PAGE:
Here is the long promised buttercream frosting recipe and details. I’ve had so much to do the past couple of months that I’v ebarely had the time to log on and reply to the comments here. But I have been baking quite a bit and hopefully I can catch up on my much-neglected postings the next few weeks! *fingers tightly crossed*
I love this meringue buttercrem recipe becuase it has so far, been quite failproof. I managed to get the hang of it after just one or two tries, tweaking it abit here and there to get the consistencya nd flavor I like. It’s a play on Martha Stewart’s swiss meringue buttercream. The first time i tried hers, i absolutely fell in love with the consistency of the frosting. It is silky smooth and fluffs up so beautifully to adorn cupcakes and cakes in all the most perfect old-fashioned swirls and rossettes. It pipes like a dream too, even if the weather is uncooperatingly muggy. But I did think her version called for waay too much butter, and tad too little sugar. The taste got cloying after a few servings and I thought it was way too heavy for light sponge cakes, and conversely, it also made rich cakes a tad too OD-ed. So I played around with the proportions a bit and I’ve managed to come up with a frosting that is lighter but still retains the unmistakable mouthfeel and luxurious taste of buttercream. Here is my take on the swiss meringue buttercream:
(this makes enough to cover and decorate a 8″ or 9″ cake, and about 15 reg cupcakes)
3 egg whites
1/2 cup sugar
(use white sugar for traditional buttercream, or brown for a caramel version)
150g butter, softened to room temperature
(cube the butter and blitz in the microwave at 7 seconds shots on high power to speed up the process. It is important that the butter be very soft but not melting. Also, tradition calls for unsalted butter but I’ve used salted on occassion and dare I say it, I like it even more. Do use the best butter you can afford. I often splurge on French butter, with the highest butterfat content I can find)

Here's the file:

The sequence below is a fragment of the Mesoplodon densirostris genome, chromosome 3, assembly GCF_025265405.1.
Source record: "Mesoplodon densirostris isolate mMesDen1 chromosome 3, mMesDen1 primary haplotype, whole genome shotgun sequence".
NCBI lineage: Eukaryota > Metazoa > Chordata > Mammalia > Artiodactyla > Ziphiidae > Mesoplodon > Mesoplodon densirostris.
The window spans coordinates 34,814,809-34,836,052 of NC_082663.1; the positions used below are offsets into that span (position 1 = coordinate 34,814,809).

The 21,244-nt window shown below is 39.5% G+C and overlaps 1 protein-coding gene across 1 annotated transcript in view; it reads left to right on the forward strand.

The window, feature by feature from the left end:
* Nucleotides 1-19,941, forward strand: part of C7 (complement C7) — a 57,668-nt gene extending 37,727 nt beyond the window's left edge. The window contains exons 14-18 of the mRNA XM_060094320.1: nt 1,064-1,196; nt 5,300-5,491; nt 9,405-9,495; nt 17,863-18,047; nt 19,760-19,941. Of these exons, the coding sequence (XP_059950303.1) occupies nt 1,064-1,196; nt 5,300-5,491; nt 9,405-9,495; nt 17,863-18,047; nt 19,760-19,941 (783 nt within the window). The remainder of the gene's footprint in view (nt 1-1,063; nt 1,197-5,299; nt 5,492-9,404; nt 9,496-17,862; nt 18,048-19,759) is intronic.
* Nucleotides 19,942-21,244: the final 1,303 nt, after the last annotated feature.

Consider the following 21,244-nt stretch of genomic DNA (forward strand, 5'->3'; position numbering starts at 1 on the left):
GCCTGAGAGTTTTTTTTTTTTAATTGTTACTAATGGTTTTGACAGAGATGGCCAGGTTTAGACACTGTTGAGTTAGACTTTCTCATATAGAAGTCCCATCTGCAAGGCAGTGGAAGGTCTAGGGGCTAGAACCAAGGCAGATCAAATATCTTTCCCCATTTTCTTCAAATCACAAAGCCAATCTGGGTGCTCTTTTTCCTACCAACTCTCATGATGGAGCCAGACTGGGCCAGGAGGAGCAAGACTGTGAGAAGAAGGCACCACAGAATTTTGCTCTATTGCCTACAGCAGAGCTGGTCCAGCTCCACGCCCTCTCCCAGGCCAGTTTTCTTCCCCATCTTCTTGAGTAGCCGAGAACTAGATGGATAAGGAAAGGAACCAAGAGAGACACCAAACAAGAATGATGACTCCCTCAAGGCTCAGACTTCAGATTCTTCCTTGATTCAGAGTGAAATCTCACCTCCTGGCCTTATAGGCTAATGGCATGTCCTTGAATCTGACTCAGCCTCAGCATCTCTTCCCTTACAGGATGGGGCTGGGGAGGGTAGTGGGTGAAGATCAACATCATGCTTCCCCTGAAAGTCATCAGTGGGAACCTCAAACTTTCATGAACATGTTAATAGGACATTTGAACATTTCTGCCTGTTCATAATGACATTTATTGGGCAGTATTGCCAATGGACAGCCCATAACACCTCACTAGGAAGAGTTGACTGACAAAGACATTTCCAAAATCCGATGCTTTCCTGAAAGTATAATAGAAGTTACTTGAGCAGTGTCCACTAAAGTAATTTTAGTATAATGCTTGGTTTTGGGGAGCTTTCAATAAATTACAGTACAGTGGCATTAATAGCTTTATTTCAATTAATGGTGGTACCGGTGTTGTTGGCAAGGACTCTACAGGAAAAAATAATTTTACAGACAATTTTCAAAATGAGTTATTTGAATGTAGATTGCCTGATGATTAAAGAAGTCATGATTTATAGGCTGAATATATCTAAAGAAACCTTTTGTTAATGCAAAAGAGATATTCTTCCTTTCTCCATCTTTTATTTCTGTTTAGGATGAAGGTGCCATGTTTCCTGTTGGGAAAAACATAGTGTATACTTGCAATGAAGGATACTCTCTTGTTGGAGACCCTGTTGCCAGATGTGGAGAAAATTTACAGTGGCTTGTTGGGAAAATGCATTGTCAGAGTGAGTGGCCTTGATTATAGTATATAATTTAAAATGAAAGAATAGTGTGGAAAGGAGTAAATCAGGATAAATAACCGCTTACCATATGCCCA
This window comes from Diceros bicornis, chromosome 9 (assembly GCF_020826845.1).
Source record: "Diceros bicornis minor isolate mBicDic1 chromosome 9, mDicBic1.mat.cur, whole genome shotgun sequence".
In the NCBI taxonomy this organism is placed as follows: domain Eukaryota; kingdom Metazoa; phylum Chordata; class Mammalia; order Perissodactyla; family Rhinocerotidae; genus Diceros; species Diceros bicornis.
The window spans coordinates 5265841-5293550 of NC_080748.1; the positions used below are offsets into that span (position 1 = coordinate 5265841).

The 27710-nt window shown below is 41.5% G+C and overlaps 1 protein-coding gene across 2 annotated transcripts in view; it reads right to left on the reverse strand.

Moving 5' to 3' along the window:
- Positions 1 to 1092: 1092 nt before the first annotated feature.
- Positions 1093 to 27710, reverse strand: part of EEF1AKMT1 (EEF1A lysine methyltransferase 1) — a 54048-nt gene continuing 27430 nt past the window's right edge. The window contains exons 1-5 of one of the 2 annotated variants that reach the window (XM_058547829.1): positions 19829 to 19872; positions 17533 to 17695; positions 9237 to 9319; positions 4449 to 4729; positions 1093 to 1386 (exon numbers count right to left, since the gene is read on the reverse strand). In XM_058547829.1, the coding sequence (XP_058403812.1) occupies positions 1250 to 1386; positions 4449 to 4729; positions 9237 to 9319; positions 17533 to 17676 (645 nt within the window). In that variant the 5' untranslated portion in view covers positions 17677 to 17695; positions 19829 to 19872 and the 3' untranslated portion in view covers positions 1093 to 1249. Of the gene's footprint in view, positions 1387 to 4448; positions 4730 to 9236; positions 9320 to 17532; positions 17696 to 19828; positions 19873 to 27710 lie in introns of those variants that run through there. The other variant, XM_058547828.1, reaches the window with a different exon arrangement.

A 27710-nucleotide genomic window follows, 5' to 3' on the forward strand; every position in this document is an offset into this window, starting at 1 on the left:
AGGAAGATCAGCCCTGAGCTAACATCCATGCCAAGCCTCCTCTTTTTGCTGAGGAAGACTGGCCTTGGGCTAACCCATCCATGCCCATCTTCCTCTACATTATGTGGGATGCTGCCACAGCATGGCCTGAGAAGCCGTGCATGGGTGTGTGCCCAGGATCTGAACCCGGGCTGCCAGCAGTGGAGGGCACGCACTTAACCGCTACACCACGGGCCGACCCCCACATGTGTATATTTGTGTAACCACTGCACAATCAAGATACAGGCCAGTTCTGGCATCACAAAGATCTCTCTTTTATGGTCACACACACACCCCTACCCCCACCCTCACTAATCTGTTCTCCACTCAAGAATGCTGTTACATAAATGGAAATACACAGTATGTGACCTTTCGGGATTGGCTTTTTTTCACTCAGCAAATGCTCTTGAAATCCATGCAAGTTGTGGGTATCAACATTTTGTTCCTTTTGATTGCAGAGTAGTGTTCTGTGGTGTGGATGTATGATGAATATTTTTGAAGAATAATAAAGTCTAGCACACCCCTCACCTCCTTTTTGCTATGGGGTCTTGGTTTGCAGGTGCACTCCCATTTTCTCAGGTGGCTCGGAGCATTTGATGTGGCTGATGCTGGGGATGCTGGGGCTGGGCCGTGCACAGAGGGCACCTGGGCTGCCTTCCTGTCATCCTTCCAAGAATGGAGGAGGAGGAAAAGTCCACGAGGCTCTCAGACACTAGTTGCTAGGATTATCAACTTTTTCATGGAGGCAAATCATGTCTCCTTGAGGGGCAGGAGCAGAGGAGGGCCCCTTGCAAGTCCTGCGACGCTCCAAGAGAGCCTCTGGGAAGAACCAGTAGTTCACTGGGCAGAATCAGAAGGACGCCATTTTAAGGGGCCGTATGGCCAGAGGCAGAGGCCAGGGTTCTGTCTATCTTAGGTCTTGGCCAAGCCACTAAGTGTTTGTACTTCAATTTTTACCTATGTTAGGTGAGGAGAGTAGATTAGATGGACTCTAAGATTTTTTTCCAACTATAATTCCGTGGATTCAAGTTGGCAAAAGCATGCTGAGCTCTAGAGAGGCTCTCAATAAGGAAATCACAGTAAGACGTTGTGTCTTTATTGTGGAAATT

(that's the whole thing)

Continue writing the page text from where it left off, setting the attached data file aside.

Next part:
1/2 tsp pure vanilla or any flavoring you want
food coloring, if desired
Double boiler, if not a small saucepan and a stainless steel bowl which fits over the saucepan’s rim withour touching the bottom of the pan (see below)
Wire/ Silicon whisk
Electric beaters/ stand mixer
Plastic/ Silicon spatula
1. If you have a double boiler, set it up by boiling some water in the bottom bowl. If not, don’t fret, even I don’t own one and it is super simple to improvise. You need a small saucepan. Find a stainless steel bowl that fits over the saucepan without sinking so low as to touch its bottom. The bowl should rest on the rim of the saucepan. Set aside the bowl and bring some water to boil in the saucepan.
2. While the water is boiling, carefully seperate the egg whites with clean, dry hands into the clean, grease-free stainless steel bowl that you are going to place atop the saucepan or double boiler. It is easier to seperate eggs when they are out of the fridge and cold. Add the sugar and whisk lightly to combine.